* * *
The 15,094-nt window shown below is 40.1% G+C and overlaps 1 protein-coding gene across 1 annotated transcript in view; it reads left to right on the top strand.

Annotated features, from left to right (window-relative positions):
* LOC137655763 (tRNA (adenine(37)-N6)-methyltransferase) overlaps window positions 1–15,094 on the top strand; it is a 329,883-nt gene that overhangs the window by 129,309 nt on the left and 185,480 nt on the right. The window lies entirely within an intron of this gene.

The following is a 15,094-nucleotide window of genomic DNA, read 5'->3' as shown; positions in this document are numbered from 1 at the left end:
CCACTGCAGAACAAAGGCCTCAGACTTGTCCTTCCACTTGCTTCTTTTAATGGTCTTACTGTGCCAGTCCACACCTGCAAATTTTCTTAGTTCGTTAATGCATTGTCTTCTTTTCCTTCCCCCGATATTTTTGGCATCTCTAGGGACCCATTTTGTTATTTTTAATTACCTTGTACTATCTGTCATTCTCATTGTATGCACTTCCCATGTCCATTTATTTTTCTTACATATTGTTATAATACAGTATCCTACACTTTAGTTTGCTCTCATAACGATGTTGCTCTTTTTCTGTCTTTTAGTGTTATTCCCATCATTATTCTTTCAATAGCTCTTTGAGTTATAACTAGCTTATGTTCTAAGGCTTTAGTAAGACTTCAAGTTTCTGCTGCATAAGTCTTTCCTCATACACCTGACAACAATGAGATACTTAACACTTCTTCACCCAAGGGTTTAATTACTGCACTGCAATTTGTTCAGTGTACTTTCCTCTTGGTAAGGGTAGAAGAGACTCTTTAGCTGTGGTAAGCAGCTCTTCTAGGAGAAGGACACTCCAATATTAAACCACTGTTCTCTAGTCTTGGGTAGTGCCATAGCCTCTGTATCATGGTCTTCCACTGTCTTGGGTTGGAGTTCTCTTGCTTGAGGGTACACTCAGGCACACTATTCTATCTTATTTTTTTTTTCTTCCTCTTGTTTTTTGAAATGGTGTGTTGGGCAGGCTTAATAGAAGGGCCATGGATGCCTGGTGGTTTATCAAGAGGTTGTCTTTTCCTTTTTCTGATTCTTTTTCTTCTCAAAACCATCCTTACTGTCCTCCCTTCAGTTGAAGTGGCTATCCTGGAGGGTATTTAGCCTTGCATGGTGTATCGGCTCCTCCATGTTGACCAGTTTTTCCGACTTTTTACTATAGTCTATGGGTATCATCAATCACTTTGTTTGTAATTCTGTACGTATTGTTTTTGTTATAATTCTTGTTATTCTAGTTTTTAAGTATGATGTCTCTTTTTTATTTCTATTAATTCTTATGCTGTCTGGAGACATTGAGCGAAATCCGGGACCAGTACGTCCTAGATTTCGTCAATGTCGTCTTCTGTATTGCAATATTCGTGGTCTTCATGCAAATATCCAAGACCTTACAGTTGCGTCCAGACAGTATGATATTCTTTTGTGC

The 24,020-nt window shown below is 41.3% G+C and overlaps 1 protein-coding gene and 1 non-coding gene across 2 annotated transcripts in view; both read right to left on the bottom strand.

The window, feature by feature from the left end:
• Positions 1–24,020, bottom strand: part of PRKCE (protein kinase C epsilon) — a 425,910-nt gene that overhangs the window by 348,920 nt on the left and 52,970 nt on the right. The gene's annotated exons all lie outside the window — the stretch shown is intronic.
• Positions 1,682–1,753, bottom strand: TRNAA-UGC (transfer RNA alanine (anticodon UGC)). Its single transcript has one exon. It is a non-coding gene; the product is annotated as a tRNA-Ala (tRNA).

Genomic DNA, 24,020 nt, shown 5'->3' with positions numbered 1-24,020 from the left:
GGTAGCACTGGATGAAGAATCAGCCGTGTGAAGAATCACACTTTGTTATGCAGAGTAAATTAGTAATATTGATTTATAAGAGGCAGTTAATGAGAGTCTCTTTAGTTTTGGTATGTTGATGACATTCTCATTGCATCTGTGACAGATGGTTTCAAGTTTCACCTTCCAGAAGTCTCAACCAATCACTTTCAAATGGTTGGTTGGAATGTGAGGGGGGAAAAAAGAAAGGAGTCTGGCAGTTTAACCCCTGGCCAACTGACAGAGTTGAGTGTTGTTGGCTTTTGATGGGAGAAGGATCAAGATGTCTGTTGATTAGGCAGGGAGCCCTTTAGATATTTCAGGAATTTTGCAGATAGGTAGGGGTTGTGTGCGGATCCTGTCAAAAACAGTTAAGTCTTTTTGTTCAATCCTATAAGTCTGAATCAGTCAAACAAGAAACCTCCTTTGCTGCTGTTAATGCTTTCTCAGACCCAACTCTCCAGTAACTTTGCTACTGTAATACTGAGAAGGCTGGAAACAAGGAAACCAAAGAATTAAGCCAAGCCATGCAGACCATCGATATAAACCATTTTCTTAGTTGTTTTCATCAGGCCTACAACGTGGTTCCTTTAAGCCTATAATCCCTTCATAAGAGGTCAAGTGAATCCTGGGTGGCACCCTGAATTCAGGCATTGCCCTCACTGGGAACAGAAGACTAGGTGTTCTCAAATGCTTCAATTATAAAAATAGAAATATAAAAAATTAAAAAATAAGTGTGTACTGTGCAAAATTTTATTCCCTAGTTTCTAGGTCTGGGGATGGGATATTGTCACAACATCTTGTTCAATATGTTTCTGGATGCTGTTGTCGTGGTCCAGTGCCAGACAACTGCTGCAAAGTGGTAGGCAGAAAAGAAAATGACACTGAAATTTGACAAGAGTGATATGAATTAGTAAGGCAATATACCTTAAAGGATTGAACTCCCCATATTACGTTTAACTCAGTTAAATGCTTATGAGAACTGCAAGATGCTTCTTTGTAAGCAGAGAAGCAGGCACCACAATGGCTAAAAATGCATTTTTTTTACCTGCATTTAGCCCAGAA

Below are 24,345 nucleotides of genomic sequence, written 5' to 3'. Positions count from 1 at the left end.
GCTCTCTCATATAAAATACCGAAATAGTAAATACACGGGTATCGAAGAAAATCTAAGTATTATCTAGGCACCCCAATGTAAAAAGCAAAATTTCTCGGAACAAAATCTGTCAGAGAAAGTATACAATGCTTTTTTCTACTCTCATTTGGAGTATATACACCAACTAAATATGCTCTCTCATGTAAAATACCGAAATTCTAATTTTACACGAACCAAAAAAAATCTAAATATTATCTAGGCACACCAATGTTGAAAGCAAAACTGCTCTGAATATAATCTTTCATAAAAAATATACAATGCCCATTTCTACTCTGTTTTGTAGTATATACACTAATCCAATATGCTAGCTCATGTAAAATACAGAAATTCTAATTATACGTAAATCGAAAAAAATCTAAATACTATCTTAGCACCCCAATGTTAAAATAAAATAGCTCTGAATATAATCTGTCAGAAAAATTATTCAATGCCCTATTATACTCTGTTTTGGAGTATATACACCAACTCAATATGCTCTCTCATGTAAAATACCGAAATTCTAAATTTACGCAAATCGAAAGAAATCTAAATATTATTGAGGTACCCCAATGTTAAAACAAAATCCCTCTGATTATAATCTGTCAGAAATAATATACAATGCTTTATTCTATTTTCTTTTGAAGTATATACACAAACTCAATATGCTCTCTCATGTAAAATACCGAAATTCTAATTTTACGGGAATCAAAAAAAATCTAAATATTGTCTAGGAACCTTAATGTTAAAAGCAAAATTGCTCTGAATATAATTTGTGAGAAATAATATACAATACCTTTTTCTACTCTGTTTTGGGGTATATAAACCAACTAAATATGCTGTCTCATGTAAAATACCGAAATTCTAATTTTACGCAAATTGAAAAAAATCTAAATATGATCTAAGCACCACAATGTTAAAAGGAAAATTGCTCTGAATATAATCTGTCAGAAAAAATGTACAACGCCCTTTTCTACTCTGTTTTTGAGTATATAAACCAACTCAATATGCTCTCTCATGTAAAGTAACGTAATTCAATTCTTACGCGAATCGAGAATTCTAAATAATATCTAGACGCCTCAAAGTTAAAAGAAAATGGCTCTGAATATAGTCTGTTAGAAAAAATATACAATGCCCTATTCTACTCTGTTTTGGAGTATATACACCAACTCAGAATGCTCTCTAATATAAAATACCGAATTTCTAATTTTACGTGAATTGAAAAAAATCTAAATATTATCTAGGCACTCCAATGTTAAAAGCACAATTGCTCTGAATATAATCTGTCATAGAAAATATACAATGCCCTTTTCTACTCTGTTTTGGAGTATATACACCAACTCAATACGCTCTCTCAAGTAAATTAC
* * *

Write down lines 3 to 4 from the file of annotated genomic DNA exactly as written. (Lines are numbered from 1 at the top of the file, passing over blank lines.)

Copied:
* LOC137655763 (tRNA (adenine(37)-N6)-methyltransferase) overlaps window positions 1–15,094 on the top strand; it is a 329,883-nt gene that overhangs the window by 129,309 nt on the left and 185,480 nt on the right. The window lies entirely within an intron of this gene.

The following is a 15,094-nucleotide window of genomic DNA, read 5'->3' as shown; positions in this document are numbered from 1 at the left end: